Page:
We need go no further.6 There is enough of a patina of uncertainty here as to the material facts to deflect the summary judgment axe. Accordingly, the decision and order granting judgment to defendants must be vacated and the case remanded for trial on the merits.

Vacated and remanded.

1. The total cache weighed some 46,000 pounds and had a value claimed to be in excess of $85,000. It included well over 200 different items, as widely divergent as sour cream dressing, ribeye steaks, and breakfast sausages.

2. All temperature references contained herein are set forth in degrees Fahrenheit.

3. According to Skidds, Ampex's freezer was checked every morning. There were no problems with it.

4. It is important, we think, that both Villela and the USDA agents did only representative sampling. Even if Villela's tests were accurate, they applied directly to but a fraction of the shipment. Even if the inspectors' observations were credited, those observations pertained to only a fraction of the load. Though such evidence would likely to inferentially probative as to all of the goods at trial, the findings must be accorded more limited significance at the summary judgment stage (where, as we have said, all reasonable inferences need perforce be drawn in appellant's favor).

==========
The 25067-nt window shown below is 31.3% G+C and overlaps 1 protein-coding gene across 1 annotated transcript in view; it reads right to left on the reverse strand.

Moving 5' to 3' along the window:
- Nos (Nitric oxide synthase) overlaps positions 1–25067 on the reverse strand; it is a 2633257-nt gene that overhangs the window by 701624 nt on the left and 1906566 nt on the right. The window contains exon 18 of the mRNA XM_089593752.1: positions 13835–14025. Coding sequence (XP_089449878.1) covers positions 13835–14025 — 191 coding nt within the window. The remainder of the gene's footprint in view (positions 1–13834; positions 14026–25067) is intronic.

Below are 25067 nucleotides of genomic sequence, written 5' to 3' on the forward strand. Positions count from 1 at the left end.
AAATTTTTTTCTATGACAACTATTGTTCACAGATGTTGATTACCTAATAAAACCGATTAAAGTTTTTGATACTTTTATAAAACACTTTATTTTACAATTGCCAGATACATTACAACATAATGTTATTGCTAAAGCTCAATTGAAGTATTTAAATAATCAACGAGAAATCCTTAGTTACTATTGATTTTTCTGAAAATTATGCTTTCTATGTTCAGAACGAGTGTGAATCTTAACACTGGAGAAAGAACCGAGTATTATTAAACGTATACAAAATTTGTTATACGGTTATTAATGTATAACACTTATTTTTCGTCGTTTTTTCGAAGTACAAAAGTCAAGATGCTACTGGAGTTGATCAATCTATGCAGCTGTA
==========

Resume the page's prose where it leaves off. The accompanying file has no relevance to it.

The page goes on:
5. While this could suggest, as appellees asseverate, that the refrigerated container was working well and that improper stowage prevented cold air from maintaining the temperature of the product stacked in the center, it seems equally plausible that it could, as suggested by plaintiff, connote that the merchandise was properly stowed, that it defrosted from the outside first due to excessive temperatures (a theory which would account for the "collapsing" in the middle), and that, when the reefer was opened, the merchandise was in the process of being refrozen.

6. When answering the suit, appellees counterclaimed to recover freight charges due and owing. The district court granted summary judgment in their favor on the counterclaim for a sum certain. Greenburg v. Puerto Rico Maritime Shipping Authority, Civ. No. 84-2748 GG, slip op. (D.P.R. Oct. 10, 1985) (unpublished). Plaintiff has not perfected an appeal from that order, so we need not treat with it.